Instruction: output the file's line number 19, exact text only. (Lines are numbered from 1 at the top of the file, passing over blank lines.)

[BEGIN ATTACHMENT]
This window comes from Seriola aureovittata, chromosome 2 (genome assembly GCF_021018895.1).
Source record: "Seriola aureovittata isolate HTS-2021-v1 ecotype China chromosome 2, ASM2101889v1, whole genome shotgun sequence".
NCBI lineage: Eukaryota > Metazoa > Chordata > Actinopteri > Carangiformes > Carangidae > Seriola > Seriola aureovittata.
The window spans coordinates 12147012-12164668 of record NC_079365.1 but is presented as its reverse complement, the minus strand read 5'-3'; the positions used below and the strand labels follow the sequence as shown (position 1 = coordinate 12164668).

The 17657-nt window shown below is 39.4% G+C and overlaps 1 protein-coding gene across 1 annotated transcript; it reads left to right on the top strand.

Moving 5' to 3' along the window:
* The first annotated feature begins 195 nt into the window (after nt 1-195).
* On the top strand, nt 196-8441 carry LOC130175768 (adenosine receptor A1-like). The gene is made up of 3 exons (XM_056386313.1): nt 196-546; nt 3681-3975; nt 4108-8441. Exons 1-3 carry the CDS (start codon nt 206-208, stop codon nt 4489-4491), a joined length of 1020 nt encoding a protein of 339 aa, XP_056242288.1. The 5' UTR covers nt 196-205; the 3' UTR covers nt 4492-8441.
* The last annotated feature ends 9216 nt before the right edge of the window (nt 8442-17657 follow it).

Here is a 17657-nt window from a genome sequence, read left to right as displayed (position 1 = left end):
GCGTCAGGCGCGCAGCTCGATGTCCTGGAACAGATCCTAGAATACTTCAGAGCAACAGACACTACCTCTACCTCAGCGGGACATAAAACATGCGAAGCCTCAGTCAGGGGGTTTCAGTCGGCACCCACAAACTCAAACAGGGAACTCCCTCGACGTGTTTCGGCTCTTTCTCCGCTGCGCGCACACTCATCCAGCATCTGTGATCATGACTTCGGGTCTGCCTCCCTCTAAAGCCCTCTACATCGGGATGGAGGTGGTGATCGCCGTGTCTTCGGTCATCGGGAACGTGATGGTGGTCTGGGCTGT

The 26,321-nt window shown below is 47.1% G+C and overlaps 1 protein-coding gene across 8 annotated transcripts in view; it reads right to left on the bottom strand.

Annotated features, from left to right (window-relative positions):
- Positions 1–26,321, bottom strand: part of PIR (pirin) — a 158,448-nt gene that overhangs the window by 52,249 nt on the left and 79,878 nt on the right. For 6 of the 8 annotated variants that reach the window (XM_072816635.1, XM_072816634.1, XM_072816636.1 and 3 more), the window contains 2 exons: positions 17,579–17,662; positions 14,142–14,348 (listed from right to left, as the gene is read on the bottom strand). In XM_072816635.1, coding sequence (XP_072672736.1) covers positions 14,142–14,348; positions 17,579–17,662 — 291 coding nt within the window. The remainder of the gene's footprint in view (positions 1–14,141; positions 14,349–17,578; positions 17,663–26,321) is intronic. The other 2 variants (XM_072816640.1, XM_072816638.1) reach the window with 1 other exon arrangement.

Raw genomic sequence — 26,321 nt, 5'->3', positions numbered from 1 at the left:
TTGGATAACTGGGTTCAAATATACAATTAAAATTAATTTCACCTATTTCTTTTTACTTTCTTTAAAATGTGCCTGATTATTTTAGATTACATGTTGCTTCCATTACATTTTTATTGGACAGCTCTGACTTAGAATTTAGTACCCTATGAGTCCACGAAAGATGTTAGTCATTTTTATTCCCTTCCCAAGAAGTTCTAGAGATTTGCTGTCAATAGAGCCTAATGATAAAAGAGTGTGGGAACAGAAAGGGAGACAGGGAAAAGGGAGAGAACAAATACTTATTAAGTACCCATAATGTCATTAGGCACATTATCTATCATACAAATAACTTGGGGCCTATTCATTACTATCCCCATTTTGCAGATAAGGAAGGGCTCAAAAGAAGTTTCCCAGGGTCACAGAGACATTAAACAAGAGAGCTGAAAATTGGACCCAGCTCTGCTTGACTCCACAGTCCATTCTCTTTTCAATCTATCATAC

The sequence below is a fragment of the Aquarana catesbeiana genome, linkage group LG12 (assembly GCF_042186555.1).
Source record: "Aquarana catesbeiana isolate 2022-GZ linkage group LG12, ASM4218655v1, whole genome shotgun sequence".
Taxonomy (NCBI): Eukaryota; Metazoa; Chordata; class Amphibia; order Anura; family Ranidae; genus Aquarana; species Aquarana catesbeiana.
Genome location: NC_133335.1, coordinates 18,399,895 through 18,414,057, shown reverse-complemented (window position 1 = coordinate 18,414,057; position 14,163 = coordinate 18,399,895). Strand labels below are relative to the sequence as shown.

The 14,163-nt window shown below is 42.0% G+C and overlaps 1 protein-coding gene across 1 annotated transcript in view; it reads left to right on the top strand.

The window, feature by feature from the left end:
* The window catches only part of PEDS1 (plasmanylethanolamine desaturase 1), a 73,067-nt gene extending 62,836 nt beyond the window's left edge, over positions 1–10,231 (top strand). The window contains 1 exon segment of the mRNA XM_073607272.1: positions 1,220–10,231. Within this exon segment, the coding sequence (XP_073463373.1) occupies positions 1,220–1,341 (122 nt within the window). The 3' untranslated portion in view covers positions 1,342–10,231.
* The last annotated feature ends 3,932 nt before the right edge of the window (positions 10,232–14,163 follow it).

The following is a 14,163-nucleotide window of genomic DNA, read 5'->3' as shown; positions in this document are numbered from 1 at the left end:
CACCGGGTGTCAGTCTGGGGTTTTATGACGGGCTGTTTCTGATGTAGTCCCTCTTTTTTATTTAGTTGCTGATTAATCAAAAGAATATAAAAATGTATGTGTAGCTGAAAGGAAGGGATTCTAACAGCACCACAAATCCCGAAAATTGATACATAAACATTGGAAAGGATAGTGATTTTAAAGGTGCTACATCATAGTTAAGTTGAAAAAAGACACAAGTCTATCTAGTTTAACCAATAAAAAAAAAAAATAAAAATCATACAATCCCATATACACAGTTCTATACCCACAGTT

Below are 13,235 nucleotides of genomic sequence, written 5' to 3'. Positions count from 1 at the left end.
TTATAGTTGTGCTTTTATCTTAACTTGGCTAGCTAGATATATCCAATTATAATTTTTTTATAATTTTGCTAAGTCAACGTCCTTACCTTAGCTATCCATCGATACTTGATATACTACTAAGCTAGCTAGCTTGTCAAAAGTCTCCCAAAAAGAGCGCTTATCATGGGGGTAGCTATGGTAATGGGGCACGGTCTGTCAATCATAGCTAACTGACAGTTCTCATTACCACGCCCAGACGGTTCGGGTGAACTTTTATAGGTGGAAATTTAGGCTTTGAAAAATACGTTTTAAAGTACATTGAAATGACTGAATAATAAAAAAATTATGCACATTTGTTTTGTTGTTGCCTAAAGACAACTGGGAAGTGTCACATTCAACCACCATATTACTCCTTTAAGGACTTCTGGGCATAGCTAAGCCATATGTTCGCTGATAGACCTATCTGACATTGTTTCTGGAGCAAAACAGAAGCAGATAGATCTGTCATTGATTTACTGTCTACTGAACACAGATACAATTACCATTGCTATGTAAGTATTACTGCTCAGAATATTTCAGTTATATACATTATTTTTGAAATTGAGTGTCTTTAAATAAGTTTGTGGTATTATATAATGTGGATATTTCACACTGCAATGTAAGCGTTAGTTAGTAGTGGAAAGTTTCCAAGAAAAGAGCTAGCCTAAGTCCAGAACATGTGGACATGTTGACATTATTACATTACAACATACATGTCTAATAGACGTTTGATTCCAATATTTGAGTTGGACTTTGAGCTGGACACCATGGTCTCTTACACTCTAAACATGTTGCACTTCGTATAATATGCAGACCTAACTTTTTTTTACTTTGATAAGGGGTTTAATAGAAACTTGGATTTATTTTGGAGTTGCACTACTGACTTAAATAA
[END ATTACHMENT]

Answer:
Taxonomy (NCBI): Eukaryota; Metazoa; Chordata; class Amphibia; order Anura; family Ranidae; genus Aquarana; species Aquarana catesbeiana.